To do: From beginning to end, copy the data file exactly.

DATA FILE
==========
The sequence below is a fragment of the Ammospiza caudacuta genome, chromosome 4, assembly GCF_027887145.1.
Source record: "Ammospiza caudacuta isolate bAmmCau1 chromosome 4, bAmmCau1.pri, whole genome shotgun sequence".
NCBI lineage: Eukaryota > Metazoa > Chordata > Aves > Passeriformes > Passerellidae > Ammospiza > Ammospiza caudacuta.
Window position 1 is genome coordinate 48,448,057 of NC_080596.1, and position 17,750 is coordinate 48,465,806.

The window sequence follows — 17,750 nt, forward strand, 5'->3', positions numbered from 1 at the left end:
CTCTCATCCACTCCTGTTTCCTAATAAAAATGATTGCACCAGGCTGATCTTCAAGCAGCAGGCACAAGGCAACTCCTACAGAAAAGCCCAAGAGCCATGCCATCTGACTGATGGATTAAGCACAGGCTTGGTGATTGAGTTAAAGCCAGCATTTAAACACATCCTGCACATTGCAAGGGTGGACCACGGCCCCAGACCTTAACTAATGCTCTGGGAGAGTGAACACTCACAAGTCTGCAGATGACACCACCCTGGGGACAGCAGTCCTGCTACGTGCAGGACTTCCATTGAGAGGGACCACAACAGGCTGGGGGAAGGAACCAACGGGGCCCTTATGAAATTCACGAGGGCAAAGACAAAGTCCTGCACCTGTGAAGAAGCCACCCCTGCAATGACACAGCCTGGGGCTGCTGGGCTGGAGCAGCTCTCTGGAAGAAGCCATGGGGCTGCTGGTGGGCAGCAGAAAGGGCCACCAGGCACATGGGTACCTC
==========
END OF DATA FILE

The sequence below is a fragment of the Ammospiza caudacuta genome, chromosome 4, assembly GCF_027887145.1.
Source record: "Ammospiza caudacuta isolate bAmmCau1 chromosome 4, bAmmCau1.pri, whole genome shotgun sequence".
NCBI lineage: Eukaryota > Metazoa > Chordata > Aves > Passeriformes > Passerellidae > Ammospiza > Ammospiza caudacuta.
Window position 1 is genome coordinate 48,448,057 of NC_080596.1, and position 17,750 is coordinate 48,465,806.

The window sequence follows — 17,750 nt, forward strand, 5'->3', positions numbered from 1 at the left end:
CTCTCATCCACTCCTGTTTCCTAATAAAAATGATTGCACCAGGCTGATCTTCAAGCAGCAGGCACAAGGCAACTCCTACAGAAAAGCCCAAGAGCCATGCCATCTGACTGATGGATTAAGCACAGGCTTGGTGATTGAGTTAAAGCCAGCATTTAAACACATCCTGCACATTGCAAGGGTGGACCACGGCCCCAGACCTTAACTAATGCTCTGGGAGAGTGAACACTCACAAGTCTGCAGATGACACCACCCTGGGGACAGCAGTCCTGCTACGTGCAGGACTTCCATTGAGAGGGACCACAACAGGCTGGGGGAAGGAACCAACGGGGCCCTTATGAAATTCACGAGGGCAAAGACAAAGTCCTGCACCTGTGAAGAAGCCACCCCTGCAATGACACAGCCTGGGGCTGCTGGGCTGGAGCAGCTCTCTGGAAGAAGCCATGGGGCTGCTGGTGGGCAGCAGAAAGGGCCACCAGGCACATGGGTACCTC